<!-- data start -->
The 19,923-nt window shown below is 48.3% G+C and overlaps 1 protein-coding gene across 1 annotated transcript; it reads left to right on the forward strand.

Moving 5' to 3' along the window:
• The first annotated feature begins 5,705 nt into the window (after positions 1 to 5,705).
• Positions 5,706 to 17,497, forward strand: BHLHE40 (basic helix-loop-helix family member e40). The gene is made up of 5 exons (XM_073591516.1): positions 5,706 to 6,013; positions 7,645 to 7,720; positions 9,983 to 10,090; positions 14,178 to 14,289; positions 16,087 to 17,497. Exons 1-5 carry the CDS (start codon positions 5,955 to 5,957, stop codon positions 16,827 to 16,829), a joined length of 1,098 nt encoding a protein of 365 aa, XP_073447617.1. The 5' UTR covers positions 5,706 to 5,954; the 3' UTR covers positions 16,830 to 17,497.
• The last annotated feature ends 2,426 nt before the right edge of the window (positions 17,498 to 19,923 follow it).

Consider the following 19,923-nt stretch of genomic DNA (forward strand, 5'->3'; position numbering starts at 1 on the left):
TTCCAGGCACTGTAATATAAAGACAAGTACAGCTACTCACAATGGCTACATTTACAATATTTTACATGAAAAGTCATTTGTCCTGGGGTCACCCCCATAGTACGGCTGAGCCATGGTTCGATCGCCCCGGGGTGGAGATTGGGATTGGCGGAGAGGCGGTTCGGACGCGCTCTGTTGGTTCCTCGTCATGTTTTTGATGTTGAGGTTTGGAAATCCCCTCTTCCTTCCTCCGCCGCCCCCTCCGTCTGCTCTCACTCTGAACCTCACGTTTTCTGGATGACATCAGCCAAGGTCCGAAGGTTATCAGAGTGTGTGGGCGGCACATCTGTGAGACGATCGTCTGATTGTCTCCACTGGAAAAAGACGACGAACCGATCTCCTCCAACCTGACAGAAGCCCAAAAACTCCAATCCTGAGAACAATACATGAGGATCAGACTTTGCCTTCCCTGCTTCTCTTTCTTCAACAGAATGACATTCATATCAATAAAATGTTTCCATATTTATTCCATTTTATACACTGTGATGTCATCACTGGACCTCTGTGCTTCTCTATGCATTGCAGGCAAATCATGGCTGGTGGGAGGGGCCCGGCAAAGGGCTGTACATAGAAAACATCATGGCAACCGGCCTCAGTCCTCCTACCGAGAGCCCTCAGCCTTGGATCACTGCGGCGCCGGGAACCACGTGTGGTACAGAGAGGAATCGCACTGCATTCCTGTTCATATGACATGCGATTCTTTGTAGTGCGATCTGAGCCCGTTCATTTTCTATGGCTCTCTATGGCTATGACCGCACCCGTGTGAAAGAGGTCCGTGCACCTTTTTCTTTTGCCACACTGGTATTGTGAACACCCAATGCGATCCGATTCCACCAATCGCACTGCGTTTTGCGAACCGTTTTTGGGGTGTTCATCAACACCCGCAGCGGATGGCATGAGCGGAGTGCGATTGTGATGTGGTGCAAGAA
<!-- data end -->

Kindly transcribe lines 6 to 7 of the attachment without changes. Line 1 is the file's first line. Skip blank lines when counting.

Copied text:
Consider the following 19,923-nt stretch of genomic DNA (forward strand, 5'->3'; position numbering starts at 1 on the left):
TTCCAGGCACTGTAATATAAAGACAAGTACAGCTACTCACAATGGCTACATTTACAATATTTTACATGAAAAGTCATTTGTCCTGGGGTCACCCCCATAGTACGGCTGAGCCATGGTTCGATCGCCCCGGGGTGGAGATTGGGATTGGCGGAGAGGCGGTTCGGACGCGCTCTGTTGGTTCCTCGTCATGTTTTTGATGTTGAGGTTTGGAAATCCCCTCTTCCTTCCTCCGCCGCCCCCTCCGTCTGCTCTCACTCTGAACCTCACGTTTTCTGGATGACATCAGCCAAGGTCCGAAGGTTATCAGAGTGTGTGGGCGGCACATCTGTGAGACGATCGTCTGATTGTCTCCACTGGAAAAAGACGACGAACCGATCTCCTCCAACCTGACAGAAGCCCAAAAACTCCAATCCTGAGAACAATACATGAGGATCAGACTTTGCCTTCCCTGCTTCTCTTTCTTCAACAGAATGACATTCATATCAATAAAATGTTTCCATATTTATTCCATTTTATACACTGTGATGTCATCACTGGACCTCTGTGCTTCTCTATGCATTGCAGGCAAATCATGGCTGGTGGGAGGGGCCCGGCAAAGGGCTGTACATAGAAAACATCATGGCAACCGGCCTCAGTCCTCCTACCGAGAGCCCTCAGCCTTGGATCACTGCGGCGCCGGGAACCACGTGTGGTACAGAGAGGAATCGCACTGCATTCCTGTTCATATGACATGCGATTCTTTGTAGTGCGATCTGAGCCCGTTCATTTTCTATGGCTCTCTATGGCTATGACCGCACCCGTGTGAAAGAGGTCCGTGCACCTTTTTCTTTTGCCACACTGGTATTGTGAACACCCAATGCGATCCGATTCCACCAATCGCACTGCGTTTTGCGAACCGTTTTTGGGGTGTTCATCAACACCCGCAGCGGATGGCATGAGCGGAGTGCGATTGTGATGTGGTGCAAGAA